10 questions for Judy Haptonstall
Judy Haptonstall says she’s all about communication and unity. Haptonstall, Roaring Fork School District Re-1 Assistant Superintendent, will take the district’s reigns next month when Superintendent Fred Wall retires. But after a rigorous superintendent selection process, during which three candidates for the post were publicly asked only two questions about their views about education and community unity, many of Haptonstall’s plans and views have remained unknown. The Post Independent asked Haptonstall 10 questions via e-mail about her plans for the district. Her answers are printed here verbatim. 1. What is your vision for RFSD for the next three years? There are three things I would like to focus on. First, we still have a great deal of work we want to do to strengthen our academic programs for students from pre-school through high school through our work with our standards-based (learning-based system). Second, because we have received a great deal of national and state recognition for the work we are doing in our schools, I would like to bring that recognition to our communities to honor the work done by all staff in the district. A third vital focus is working to building bridges between the district office and each community.2. What do you believe is the most effective way of improving not only standardized test scores in math and reading but also English language learners’ knowledge of science, geography, history and physical education? In addition to providing additional instruction in math and reading, it is essential that all students have access to all of the content areas. Teachers are working hard to implement teaching practices that are effective for all learners, and are effective in teaching students who are just learning the language. We plan to continue our work to examine the most effective programs which will include a study of the bilingual approach currently being used at Basalt Elementary.3. Briefly, what are your specific plans to meet with members of the community to hear their opinions about the quality of RFSD schools? In the four weeks since being named superintendent, I have met with over 35 community members and have many more meetings scheduled. From morning coffee, to meetings at offices, from talking with small groups, to arranging larger group sessions, I plan to be available and readily accessible to anyone. Our conversations are not only about the quality of schools, but about the needs of communities and how we can leverage our resources when our needs are the same. 4. What is the most efficient way to integrate English language learners into local schools and create an environment where students of all backgrounds feel welcome and engaged with each other and their academics? Creating good environments for students means, among other things, ensuring that students are able to communicate with each other. To that end we continue to successfully teach students to speak English and we continue to provide Spanish to our English speakers. We plan to increase our foreign language programming at the elementary and middle schools to increase the ease of communication. Our schools, and everyone in the schools, has as a priority the engagement of students in their learning and in promoting positive interactions between students. 5. What challenges does the school district face under the No Child Left Behind Act and how can they be overcome?The challenges are many and are shared across the country. Unfunded mandates, financial stresses on school districts to comply with the laws, a politically driven focus on failure rather than success, unrealistic timelines and expectations, and a plethora of policies that do not reflect the desires of the local community are a few challenges that come to mind. As long as we accept the federal dollars that represent approximately 2 percent of our budget, we will not be able to overcome the challenges.6. Do you see RFSD switching to a year-round school calendar during your tenure as superintendent? If so, what are the advantages of year-round school and how will local schools adjust? We’ve looked at year round school as an option for as long as I have been in the district. There are many ways to configure year-round school, and we have discussed a variety of options. In a recent parent survey regarding our latest school calendar there are many parents and staff members who are interested in exploring the idea further. One model we have considered provides nine weeks of school and two weeks of vacation year round. The number of contract days for teachers remains the same but the traditional summer break is spread throughout the year. Any change this dramatic would entail lots of meetings with staff, parents, and community members so we could explore the pros and cons. In theory, learning increases when the long summer break is reduced, but there would be lots of research to be done before we would seriously consider the promotion of year round school.7. You said at the March 21 meet-the-candidates forum in Carbondale that you’ve realized that many people view the district office as the “evil empire.” Where do you think that sentiment comes from and how do you plan to change that perception? I believe what I said was my goal was to help people understand that the district office is not the evil empire. I think the sentiment comes from people not knowing each other, or not knowing enough about the thinking and reasoning behind decisions that are made. That’s why I believe it’s critical for me to spend the next year making face-to-face connections and looking for ways to work together for the benefit of students. The district office houses people who, like others in the field of education, put in enormous amounts of time in service to kids and schools. 8. How can local schools encourage parents to become more involved in their child’s education? Our schools do a great job of encouraging parent involvement. Every year principals report more and more parents attending school events and taking part in conversations about their students. Parent volunteers are at an all-time high, and many parents attend numerous workshops and programs designed to support their work as parents. Our schools are successful when they let the parents know they are needed and welcome.9. What do you believe are the challenges gay and lesbian students face in local schools and what can the RFSD do to address those concerns? Any student who feels he or she is different, for whatever reason, faces numerous challenges. It is our continuing role to work with all students to learn tolerance concerning others’ beliefs. There are few, if any courses, that don’t provide students with the opportunity to learn about points of view that might be different from their own. We need to continue the educational perspectives and continue the work to ensure that schools are safe places for all students. The safety of every student is a priority for each of our schools.10. How necessary do you believe employee housing is for teachers in Basalt and Carbondale, and how do you think employee housing would contribute to the caliber of teacher RFSD can attract? I don’t think having employee housing could possibly attract any higher caliber teacher than we already do! Our challenge is to keep them here once we find them, and employee housing can help us do that. We have many exciting opportunities to partner with other agencies and communities to ensure that people who work in our communities can live in them as well.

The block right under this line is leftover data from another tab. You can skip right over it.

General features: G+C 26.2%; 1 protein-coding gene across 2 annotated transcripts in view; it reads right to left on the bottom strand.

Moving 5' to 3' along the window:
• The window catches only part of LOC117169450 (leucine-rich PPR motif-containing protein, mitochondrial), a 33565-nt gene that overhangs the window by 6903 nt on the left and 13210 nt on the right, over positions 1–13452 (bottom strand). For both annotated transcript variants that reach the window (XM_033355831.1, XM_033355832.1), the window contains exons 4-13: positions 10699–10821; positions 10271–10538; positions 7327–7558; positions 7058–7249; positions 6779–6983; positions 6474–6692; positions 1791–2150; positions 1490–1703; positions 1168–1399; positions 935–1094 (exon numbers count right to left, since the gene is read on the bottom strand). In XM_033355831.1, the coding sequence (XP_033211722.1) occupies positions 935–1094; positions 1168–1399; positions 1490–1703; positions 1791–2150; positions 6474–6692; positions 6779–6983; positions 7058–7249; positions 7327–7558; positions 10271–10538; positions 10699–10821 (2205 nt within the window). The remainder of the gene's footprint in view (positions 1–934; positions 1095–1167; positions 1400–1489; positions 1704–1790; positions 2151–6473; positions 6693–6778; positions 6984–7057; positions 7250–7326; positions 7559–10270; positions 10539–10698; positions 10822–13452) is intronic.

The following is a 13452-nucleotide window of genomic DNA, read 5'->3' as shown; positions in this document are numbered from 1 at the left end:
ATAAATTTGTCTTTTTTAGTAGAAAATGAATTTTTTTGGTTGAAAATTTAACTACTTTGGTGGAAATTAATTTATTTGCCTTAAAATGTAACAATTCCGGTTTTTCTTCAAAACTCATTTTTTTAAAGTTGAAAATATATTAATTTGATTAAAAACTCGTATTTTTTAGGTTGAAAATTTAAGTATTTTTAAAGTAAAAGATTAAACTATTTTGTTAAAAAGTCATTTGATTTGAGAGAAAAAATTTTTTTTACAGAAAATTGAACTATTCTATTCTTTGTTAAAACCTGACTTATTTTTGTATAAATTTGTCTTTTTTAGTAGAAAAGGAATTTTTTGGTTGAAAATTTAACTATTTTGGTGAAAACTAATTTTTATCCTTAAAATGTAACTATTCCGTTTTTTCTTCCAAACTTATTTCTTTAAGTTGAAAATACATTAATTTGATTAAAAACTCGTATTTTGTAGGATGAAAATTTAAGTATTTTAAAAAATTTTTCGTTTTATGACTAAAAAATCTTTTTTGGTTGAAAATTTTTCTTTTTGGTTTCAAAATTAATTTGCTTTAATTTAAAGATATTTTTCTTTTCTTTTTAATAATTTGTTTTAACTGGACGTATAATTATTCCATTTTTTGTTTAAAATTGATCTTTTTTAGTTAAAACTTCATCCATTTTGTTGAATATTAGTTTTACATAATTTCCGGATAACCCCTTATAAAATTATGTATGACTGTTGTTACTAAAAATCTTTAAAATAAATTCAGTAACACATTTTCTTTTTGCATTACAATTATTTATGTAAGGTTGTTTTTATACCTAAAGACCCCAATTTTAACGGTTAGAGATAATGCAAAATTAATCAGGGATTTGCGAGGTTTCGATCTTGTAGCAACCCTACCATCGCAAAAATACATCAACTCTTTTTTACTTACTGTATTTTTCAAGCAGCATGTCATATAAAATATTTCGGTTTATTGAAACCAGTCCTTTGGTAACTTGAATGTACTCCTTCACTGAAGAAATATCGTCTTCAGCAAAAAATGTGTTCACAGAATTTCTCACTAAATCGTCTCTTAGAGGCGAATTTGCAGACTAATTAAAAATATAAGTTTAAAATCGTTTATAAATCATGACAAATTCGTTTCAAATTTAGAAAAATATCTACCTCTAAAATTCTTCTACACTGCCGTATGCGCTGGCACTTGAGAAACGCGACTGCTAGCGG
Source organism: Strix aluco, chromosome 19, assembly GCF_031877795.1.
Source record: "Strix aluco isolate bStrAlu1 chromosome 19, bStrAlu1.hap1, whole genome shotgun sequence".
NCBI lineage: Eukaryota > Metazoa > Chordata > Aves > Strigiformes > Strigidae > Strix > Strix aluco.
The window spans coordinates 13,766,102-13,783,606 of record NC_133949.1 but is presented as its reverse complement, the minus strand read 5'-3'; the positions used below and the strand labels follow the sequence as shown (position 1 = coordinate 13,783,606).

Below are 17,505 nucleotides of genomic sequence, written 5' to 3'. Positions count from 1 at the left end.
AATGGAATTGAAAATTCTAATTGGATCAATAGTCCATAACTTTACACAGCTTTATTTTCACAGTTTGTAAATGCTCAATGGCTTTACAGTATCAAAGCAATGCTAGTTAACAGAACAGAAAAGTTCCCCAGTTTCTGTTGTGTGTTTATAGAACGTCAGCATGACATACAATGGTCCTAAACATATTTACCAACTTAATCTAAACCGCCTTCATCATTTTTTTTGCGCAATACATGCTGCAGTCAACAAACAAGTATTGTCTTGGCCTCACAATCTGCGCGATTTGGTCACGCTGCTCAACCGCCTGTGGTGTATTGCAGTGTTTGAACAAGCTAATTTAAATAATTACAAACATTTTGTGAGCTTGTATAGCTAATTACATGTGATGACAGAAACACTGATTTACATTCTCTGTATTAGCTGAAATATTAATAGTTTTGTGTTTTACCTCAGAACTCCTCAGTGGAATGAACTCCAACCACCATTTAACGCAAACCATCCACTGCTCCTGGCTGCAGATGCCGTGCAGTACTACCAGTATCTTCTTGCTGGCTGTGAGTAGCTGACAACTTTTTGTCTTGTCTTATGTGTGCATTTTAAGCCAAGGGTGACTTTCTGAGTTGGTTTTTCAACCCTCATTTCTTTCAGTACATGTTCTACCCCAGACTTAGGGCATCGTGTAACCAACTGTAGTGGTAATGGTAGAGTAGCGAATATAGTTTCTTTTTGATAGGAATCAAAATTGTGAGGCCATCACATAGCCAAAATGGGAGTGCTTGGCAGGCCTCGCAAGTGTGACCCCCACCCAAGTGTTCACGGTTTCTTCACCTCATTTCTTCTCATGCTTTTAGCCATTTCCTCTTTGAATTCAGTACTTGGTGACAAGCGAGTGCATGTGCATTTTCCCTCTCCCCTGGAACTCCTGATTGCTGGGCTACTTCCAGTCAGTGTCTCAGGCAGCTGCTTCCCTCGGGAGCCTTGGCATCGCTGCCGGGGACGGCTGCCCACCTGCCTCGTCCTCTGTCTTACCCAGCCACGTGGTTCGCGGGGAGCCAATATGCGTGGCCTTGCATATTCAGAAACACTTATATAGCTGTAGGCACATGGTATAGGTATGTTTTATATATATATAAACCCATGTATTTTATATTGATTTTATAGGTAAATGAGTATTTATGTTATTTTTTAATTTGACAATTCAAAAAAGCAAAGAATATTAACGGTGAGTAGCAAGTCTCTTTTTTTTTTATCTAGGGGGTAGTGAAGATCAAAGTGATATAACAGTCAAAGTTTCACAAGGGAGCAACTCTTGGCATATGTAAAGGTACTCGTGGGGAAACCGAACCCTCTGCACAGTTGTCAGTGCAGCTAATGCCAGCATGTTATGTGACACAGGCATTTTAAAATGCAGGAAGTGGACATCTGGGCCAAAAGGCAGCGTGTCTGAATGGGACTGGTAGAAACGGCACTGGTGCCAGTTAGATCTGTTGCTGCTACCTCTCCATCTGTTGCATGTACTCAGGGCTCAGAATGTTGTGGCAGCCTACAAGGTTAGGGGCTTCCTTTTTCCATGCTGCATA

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Grace Wesseling is an animal lover, a cheerleader of seven years and another soon-to-be graduate of Bridges High School, class of 2021.